Chronic inflammatory polyneuropathy
Chronic inflammatory polyneuropathy involves nerve swelling and irritation (inflammation) that leads to a loss of strength or sensation.
Polyneuropathy - chronic inflammatory; CIDP; Chronic inflammatory demyelinating polyneuropathy
Causes, incidence, and risk factors
Chronic inflammatory polyneuropathy leads to a common type of damage to nerves outside the brain or spinal cord (peripheral neuropathy). Polyneuropathy means several nerves are involved. It usually affects both sides of the body the same amount.
The cause of chronic inflammatory polyneuropathy is an abnormal immune response. The specific triggers vary. In many cases, the cause cannot be identified.
It may occur with other conditions, such as:
- Difficulty walking due to weakness
- Difficulty using the arms and hands or legs and feet due to weakness
- Facial weakness
- Sensation changes (usually affects feet first, then the arms and hands)
- Weakness, usually in the arms and hands or legs and feet
Other symptoms that can occur with this disease:
Signs and tests
The doctor will examine you and ask questions about your medical history. The physical exam shows:
- Loss of muscle mass
- No reflexes
- Muscle weakness
- Sensation problems on both sides of the body
Tests may include:
Which other tests are done depends on the suspected cause of the condition, and may include x-rays, imaging scans, and blood tests.
The goal of treatment is to control symptoms. What treatment is given depends on how severe the symptoms are, among other things. The most aggressive treatment is usually only given if you have difficulty walking or if symptoms interfere with your ability to care for yourself or perform work functions.
Treatments may include:
- Corticosteroids to help reduce inflammation and relieve symptoms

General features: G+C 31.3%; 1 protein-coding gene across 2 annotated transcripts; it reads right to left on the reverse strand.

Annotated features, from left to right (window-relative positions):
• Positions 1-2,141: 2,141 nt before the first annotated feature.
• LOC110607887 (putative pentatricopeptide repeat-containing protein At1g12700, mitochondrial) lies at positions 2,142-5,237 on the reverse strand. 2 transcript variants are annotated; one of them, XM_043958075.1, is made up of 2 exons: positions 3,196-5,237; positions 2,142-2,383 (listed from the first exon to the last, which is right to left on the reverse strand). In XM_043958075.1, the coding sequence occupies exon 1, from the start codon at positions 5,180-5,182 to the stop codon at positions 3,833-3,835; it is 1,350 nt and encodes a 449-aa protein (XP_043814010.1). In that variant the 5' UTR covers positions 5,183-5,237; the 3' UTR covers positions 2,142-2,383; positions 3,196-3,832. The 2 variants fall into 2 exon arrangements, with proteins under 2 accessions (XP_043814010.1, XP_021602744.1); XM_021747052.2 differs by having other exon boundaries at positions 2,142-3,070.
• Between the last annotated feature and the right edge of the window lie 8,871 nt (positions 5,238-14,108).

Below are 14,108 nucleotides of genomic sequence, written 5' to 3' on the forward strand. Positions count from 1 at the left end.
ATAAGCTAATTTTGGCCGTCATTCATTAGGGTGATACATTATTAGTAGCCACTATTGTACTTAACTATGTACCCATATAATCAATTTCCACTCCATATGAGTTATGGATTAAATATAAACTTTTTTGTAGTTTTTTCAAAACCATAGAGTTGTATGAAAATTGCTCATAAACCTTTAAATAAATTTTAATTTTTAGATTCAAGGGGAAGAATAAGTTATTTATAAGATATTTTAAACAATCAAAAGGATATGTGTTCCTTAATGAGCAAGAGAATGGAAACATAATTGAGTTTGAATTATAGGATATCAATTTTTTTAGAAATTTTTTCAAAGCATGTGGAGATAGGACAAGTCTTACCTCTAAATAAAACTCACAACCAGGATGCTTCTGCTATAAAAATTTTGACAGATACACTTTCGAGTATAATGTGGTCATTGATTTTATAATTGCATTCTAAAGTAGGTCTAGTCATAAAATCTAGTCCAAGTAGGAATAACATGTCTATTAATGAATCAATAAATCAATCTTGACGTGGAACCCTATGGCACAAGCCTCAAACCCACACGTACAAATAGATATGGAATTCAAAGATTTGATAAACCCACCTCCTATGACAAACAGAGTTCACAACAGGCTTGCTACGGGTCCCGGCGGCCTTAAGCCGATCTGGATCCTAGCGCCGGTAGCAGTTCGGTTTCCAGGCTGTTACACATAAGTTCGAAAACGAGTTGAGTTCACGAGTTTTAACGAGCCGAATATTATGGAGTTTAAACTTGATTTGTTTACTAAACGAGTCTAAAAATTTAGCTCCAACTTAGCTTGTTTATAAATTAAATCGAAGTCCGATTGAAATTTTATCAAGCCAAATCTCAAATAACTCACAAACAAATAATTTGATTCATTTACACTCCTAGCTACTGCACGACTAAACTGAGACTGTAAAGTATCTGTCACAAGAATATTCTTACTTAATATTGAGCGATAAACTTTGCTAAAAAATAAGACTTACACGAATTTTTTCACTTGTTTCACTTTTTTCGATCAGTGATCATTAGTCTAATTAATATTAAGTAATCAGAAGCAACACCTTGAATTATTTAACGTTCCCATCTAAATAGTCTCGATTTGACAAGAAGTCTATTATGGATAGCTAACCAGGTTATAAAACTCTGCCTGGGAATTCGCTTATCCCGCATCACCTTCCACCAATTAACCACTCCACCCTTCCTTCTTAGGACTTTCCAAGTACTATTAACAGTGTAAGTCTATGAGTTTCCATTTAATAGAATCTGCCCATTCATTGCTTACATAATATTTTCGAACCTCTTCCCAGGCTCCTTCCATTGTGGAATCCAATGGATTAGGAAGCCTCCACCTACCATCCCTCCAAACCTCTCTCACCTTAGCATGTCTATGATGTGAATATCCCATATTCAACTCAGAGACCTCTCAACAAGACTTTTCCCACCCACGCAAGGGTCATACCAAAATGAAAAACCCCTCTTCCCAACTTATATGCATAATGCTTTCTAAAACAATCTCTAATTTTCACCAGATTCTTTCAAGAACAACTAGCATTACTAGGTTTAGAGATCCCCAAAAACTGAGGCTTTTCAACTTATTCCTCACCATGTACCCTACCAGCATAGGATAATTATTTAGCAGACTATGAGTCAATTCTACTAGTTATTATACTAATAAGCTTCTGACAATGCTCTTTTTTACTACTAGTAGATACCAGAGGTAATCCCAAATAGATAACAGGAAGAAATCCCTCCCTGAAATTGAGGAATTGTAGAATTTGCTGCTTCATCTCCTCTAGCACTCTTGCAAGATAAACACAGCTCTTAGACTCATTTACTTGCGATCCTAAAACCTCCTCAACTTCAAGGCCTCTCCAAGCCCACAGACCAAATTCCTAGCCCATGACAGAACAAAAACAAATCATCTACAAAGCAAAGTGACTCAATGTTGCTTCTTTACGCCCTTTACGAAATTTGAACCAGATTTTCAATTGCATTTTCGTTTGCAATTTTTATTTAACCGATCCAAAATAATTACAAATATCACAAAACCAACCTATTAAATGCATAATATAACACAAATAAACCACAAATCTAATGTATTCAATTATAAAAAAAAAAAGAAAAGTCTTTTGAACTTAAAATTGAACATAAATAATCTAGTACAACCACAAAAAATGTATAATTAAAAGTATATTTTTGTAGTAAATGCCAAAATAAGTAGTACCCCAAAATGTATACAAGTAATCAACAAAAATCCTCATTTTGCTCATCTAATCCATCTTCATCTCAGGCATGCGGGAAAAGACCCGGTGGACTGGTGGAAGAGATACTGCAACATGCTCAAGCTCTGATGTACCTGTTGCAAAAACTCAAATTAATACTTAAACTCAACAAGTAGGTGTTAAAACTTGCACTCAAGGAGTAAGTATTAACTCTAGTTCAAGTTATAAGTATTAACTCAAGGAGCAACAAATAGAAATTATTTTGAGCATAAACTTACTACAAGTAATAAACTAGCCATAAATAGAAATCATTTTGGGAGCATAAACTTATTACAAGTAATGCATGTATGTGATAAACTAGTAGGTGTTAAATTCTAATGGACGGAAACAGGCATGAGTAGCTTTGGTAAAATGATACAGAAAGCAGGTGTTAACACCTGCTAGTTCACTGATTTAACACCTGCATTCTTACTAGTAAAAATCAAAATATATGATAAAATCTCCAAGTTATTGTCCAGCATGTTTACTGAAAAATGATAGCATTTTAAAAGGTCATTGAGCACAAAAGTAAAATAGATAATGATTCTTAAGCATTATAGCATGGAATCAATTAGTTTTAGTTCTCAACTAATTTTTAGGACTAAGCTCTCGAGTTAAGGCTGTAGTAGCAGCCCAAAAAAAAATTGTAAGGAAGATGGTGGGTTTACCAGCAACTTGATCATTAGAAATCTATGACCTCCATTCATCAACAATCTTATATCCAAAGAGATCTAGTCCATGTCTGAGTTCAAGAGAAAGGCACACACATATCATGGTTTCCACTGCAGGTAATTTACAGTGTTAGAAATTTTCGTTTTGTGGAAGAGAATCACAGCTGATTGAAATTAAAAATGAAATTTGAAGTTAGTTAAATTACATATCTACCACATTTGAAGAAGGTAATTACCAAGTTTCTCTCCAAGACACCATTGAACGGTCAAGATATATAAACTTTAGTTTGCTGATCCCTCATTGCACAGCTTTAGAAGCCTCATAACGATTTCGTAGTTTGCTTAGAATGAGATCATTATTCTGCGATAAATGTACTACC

- Other medications that suppress the immune system (for some severe cases)
- Removing antibodies from the blood, using plasmapheresis or plasma exchange
- Intravenous immune globulin (IVIg), which involves adding large numbers of antibodies to the blood plasma to reduce the effect of the antibodies that are causing the problem
The outcome varies. The disorder may continue long-term, or you may have repeated episodes of symptoms. Complete recovery is possible, but permanent loss of nerve function is not uncommon.
- Permanent decrease or loss of sensation in areas of the body
- Permanent weakness or paralysis in areas of the body
- Repeated or unnoticed injury to an area of the body
- Side effects of medications used to treat the disorder
Calling your health care provider
Call your health care provider if you have a loss of movement or sensation in any area of the body, especially if your symptoms get worse.
Shy ME. Peripheral neuropathies. In: Goldman L, Ausiello D, eds. Cecil Medicine. 23rd ed. Philadelphia, Pa: Saunders Elsevier; 2007:chap 446.
David C. Dugdale, III, MD, Professor of Medicine, Division of General Medicine, Department of Medicine, University of Washington School of Medicine; Daniel B. Hoch, PhD, MD, Assistant Professor of Neurology, Harvard Medical School, Department of Neurology, Massachusetts General Hospital. Also reviewed by David Zieve, MD, MHA, Medical Director, A.D.A.M., Inc.
The information provided herein should not be used during any medical emergency or for the diagnosis or treatment of any medical condition. A licensed medical professional should be consulted for diagnosis and treatment of any and all medical conditions. Call 911 for all medical emergencies. Links to other sites are provided for information only -- they do not constitute endorsements of those other sites. © 1997-
A.D.A.M., Inc. Any duplication or distribution of the information contained herein is strictly prohibited.